Looking Back – What Did Final Fantasy XIII Do Right?

I’ve been thinking back on Final Fantasy XIII lately, with the recent new information on Lightning Returns and with the recent abundance of JRPGs I’ve been going through… and I wanted to talk a bit about it… but I wanted to focus on something that often gets overlooked: What was good about it? You can find a dozen discussions about how linear it was, or how terrible the characters were(hell I even wrote something about this one), or how hard it was to care, or how there were no towns(although this one always baffled me)… but Final Fantasy XIII had a lot going for it. There were a number of things that were utterly fantastic about this title, a number of things that I truly loved about it. For me, Final Fantasy XIII was a success – I enjoyed it, and I wanted to take some time to reflect on what they did right.

Pulse And Coccoon

I cannot praise the World in which Final Fantasy XIII was placed enough. It is unlike nearly any other world I’ve seen before, it offered an experience that can truly only be described with the word ‘awesome’. It really is a statement on how talented SquareEnix’s art and sound design teams that these regions can stick with me for so long. Even years after I play I still remember the absolute and utter amazement I felt stepping into certain regions. The art direction, the sound design, and the quality of graphics presented within Final Fantasy XIII all aligned with one another in a way that many games don’t manage. And, for anyone who didn’t like the game, take a think back to it and tell me that there wasn’t a part of you that begged you to keep going just to see and hear more of it. I don’t think many of you will be able to. And it isn’t just ‘beauty’ – because in a real world, not everywhere is beautiful. They managed to successfully make every single area utterly awe-inspiring.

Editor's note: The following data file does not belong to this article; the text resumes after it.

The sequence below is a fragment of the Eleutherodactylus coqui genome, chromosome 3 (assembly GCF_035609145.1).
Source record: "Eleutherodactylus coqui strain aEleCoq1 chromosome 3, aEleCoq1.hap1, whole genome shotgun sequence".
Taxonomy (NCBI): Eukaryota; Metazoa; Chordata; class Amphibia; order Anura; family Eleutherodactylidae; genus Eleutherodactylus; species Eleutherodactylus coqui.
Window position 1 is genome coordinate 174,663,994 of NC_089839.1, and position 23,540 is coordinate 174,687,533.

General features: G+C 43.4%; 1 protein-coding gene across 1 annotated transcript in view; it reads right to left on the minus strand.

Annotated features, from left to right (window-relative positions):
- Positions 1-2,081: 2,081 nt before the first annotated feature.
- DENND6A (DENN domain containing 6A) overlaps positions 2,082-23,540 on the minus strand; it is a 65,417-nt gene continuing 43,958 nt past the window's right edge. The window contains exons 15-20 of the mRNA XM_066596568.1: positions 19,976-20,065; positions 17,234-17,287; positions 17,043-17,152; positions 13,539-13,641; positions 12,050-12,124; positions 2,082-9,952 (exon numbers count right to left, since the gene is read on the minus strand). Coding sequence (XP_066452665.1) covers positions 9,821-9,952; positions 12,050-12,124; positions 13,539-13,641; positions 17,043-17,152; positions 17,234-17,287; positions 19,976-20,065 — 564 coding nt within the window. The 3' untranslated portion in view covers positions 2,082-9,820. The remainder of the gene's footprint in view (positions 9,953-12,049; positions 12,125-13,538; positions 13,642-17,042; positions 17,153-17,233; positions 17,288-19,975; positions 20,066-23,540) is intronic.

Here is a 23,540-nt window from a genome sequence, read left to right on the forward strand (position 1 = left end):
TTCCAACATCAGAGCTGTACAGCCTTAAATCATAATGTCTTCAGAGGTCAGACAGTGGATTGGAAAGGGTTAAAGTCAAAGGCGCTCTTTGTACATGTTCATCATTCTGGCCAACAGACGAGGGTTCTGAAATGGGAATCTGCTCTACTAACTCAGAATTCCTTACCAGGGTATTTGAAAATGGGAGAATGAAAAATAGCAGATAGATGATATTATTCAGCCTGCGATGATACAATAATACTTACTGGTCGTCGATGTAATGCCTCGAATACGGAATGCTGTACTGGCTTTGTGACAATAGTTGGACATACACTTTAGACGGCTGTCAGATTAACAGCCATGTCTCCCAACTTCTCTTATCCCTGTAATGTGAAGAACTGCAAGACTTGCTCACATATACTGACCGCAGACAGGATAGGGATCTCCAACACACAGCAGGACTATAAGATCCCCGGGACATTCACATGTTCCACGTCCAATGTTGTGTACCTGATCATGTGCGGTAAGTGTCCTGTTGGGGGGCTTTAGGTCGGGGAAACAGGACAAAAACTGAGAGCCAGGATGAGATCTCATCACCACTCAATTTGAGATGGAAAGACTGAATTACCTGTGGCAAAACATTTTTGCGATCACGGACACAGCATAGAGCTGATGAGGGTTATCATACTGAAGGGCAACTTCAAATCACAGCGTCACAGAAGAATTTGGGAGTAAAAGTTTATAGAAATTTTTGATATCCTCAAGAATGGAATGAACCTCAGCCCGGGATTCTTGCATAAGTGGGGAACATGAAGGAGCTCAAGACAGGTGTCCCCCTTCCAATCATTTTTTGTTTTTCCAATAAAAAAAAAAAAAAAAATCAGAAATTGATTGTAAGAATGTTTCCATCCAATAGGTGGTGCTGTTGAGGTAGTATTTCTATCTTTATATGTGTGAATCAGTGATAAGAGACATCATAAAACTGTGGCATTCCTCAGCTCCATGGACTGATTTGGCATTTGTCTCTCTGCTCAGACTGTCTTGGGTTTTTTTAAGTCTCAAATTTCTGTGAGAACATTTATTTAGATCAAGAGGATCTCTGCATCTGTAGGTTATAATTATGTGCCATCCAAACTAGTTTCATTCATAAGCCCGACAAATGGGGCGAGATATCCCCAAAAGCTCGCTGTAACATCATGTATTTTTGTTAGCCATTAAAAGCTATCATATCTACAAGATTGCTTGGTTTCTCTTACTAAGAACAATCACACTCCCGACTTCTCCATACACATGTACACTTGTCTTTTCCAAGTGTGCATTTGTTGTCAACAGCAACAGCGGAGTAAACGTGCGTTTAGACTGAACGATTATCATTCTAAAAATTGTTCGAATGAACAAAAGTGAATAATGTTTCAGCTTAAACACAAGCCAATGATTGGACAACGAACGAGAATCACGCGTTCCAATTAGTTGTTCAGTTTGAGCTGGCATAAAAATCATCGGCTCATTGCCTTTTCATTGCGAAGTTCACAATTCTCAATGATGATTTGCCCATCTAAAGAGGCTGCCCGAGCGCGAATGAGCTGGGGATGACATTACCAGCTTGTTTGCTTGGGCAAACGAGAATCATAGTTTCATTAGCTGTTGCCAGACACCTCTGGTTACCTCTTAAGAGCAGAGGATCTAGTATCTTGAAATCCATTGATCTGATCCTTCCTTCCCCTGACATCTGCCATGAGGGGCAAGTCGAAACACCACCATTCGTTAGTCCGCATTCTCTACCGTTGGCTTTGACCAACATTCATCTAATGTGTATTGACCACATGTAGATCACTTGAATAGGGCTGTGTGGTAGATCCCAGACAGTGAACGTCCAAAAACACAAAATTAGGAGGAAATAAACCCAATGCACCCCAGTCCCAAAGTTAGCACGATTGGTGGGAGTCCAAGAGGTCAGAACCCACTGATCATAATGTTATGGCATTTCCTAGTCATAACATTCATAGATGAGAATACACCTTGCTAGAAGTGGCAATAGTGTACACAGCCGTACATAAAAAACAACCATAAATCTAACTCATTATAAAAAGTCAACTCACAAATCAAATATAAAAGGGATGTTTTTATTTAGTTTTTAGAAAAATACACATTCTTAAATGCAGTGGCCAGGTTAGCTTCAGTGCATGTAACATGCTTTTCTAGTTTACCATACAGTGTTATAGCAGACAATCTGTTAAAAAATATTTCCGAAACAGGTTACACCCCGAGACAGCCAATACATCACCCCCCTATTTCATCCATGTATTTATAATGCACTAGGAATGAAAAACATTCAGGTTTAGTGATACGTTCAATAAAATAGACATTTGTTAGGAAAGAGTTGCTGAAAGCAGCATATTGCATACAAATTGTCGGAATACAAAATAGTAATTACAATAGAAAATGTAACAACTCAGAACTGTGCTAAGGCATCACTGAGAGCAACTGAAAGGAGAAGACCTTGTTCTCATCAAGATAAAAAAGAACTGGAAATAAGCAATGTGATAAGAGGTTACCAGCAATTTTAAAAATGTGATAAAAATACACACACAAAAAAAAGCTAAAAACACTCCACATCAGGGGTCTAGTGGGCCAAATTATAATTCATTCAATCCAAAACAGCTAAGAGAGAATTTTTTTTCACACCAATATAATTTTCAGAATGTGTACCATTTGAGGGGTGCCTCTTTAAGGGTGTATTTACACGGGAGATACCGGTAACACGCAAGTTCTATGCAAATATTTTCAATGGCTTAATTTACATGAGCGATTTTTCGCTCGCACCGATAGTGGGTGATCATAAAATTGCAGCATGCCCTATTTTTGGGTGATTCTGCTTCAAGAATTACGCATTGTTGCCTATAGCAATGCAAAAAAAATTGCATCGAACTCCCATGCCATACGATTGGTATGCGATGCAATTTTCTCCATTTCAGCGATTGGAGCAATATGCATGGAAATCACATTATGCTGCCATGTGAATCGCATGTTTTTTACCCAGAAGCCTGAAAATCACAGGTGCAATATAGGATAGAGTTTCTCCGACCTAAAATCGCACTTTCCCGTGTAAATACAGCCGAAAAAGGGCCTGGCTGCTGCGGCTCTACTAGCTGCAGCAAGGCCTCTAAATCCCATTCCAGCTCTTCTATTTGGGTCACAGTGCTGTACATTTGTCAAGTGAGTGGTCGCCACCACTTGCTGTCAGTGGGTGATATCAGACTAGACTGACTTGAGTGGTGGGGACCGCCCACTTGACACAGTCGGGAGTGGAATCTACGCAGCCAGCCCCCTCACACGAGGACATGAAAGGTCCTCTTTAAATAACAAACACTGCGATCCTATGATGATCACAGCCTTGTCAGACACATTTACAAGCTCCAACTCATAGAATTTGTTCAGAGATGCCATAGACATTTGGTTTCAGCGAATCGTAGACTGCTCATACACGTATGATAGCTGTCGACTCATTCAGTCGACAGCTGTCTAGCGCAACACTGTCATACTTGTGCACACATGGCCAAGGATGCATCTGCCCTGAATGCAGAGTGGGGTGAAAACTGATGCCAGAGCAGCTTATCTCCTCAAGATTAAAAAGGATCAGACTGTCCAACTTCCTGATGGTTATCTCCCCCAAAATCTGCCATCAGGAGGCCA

But it is more than just that… the dichotomy between the terraformed Coccoon and the utterly natural and abandoned world of Pulse is utterly fascinating. They created a world that featured points of interest everywhere. It was creative, it was unique, it was new. It felt manufactured, but it was supposed to. It was a world that truly WAS manufactured, and that was part of what made it so intriguing. Obviously nobody else can reproduce the exact world, but the attention to detail, and the sheer quality of graphic and audio, and most of all… the commitment to vision are all elements that I sincerely hope people can take away from.

The Premise

Regardless of whether many of the characters were terrible… regardless of whether you felt the story wasn’t terribly good… the premise of the story at its core is a brilliant thing. The concept of a civilization that has been made so paranoid and so brainwashed that a small mark on someone’s body can turn them into a fugitive so hated and feared that everyone turns their back on them. The concept of a world whose creators are also captives within it – captives who chafe at their bonds and their servitude, but are unable to not do it. The premise, marred though the execution may be, had a world of potential.